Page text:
Brake fluid's good properties are that it transmits pressure well and doesn't eat rubber parts. It's bad ones are that it is hygroscopic....meaning it attracts water, and that it has no ability to prevent wear in high rpm spinning (pump) mechanicals. It's only good for minimal back and forth movement like a brake piston. The water attraction is why it's used in a sealed environment like a brake system. Floor jacks use a different hydraulic fluid because they are self-bleeding and have a port open to the air.

Chrysler has always said automatic trans fluid was not recommended and voided the warranty. Something to do with leaks I think. I buy a gallon container of clear power steering fluid for my cars....it feels thicker and maybe has more anti-wear additives in it.

Lucas power steering treatment works good in a leaky system, but it's red color will void any warranty in your new car, and if you put more than 1/4 of the systems capacity in it will stiffen up the steering real bad in the winter!


Edited by stitcherbob - May/17/2008 at 1:13PM
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Post Options Post Options   Thanks (0) Thanks(0)   Quote Sjak Brak Quote  Post ReplyReply Direct Link To This Post Posted: May/17/2008 at 9:25PM
Originally posted by stitcherbob stitcherbob wrote:

Brake fluid's good properties are that it transmits pressure well and doesn't eat rubber parts. It's bad ones are that it is hygroscopic....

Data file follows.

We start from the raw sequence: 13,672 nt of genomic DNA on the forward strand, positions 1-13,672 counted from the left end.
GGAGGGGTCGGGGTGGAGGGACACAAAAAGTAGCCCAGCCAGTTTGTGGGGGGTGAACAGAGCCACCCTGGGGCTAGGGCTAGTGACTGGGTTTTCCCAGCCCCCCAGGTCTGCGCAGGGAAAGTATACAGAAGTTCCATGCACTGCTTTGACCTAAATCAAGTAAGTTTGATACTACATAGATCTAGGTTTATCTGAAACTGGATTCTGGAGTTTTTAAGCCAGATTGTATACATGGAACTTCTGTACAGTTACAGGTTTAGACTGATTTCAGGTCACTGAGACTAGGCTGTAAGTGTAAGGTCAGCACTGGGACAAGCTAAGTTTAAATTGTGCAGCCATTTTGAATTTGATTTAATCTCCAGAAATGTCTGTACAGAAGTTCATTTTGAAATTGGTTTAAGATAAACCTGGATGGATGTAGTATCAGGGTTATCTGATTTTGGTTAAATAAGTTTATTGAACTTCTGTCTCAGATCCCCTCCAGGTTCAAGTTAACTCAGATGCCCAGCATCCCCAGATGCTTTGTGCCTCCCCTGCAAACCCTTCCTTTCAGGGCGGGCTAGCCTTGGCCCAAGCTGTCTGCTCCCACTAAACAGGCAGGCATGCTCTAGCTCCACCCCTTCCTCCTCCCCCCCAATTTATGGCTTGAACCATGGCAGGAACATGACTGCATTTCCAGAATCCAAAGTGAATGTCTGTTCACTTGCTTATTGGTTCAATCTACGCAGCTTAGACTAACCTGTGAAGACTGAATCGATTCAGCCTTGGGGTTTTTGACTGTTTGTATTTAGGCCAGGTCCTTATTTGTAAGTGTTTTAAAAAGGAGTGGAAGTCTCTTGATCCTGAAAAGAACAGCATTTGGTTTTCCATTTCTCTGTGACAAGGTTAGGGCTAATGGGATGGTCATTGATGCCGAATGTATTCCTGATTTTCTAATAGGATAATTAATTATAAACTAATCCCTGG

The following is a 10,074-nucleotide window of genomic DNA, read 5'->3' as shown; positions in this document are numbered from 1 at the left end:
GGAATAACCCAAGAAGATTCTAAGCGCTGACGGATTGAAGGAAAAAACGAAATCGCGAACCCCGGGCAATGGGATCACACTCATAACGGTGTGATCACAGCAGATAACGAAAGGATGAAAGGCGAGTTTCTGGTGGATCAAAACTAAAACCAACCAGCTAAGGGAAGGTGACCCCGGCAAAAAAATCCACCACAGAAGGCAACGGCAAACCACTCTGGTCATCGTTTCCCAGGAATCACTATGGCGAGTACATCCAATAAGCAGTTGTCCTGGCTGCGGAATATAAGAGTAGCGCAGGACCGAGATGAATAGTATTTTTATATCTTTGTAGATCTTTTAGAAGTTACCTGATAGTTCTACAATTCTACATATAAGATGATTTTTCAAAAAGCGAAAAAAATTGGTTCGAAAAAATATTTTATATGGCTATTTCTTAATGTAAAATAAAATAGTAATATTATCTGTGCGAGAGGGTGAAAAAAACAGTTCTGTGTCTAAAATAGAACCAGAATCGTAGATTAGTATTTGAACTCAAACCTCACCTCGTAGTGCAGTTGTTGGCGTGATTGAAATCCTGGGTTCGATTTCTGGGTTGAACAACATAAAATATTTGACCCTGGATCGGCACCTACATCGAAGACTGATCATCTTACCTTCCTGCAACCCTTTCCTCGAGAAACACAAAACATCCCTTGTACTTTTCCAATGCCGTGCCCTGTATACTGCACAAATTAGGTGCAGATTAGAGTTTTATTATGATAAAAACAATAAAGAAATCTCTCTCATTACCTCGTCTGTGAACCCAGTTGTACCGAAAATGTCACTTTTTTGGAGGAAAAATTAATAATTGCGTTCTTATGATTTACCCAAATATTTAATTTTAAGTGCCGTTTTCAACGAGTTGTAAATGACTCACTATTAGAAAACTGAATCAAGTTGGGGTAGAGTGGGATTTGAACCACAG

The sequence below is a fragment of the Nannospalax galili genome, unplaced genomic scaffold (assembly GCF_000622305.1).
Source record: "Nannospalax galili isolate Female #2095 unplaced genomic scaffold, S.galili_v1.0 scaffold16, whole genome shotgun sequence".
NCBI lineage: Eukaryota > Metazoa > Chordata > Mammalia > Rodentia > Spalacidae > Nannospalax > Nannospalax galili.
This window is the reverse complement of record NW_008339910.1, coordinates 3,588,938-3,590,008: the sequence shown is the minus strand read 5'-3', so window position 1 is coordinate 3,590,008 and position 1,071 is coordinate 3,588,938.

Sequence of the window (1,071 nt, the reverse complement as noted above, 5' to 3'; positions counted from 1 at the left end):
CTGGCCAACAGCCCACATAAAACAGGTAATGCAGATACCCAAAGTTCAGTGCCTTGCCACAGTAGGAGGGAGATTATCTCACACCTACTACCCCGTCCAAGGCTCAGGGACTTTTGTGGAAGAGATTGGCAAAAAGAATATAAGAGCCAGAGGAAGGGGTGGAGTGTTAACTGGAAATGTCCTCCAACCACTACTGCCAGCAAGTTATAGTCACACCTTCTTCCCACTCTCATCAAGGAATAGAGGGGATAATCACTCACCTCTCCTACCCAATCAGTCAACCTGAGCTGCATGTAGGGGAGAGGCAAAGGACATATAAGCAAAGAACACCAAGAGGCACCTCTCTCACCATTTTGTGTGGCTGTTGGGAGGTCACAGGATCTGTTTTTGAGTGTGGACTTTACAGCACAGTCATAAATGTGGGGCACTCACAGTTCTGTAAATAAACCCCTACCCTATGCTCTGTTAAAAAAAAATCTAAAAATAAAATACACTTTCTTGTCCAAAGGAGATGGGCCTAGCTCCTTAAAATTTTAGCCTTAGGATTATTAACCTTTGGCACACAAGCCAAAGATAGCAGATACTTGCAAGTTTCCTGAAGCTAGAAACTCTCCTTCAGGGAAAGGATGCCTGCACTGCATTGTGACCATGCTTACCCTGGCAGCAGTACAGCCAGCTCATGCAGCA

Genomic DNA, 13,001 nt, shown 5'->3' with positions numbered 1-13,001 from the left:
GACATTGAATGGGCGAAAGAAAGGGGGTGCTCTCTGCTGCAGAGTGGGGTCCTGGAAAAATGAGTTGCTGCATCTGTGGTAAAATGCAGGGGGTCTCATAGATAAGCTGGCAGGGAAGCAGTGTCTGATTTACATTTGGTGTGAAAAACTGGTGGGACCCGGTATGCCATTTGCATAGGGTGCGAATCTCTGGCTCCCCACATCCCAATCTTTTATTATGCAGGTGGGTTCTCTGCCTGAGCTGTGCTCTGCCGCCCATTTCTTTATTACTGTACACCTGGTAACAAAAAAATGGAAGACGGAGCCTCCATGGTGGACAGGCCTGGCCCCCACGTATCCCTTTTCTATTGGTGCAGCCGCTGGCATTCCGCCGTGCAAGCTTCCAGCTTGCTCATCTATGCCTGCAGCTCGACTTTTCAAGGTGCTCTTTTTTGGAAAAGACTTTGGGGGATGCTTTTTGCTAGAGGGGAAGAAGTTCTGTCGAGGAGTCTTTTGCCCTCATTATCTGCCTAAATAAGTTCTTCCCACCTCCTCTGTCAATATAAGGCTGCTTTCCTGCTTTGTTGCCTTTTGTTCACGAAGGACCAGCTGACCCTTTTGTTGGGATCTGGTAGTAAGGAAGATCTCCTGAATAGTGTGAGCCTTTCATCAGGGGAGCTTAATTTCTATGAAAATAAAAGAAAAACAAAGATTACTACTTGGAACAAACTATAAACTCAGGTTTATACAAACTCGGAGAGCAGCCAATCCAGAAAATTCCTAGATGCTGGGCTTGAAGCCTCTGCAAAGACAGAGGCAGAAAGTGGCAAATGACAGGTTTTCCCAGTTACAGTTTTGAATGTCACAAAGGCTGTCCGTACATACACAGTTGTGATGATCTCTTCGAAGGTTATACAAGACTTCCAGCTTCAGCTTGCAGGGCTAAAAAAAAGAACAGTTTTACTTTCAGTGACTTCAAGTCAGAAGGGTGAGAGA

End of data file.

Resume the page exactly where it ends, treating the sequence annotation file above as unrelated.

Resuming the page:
DOT5 brake fluid isnt hygroscopic (however, 5.1 is)

Originally posted by stitcherbob stitcherbob wrote:

Chrysler has always said automatic trans fluid was not recommended and voided the warranty. Something to do with leaks I think. I buy a gallon container of clear power steering fluid for my cars....it feels thicker and maybe has more anti-wear additives in it.
ATF has more additives etc in it.

And slightly off-topic... for replacing the pressure hose, in my experience, the best solution is to have a hydraulic shop make a new hose with the old joints. The quality of the hose is far superior to the replacement PS-hoses sold in the US. In particular, good quality hydraulic hose will not expand from the pressure from the pump (since its designed to withstand much higher pressures) and therefore, no loss of pressure in the hose. It gives a better and more consistent feel compared to the simple replacement hoses.

Besides, quite often, the so-called replacement hoses just dont fit.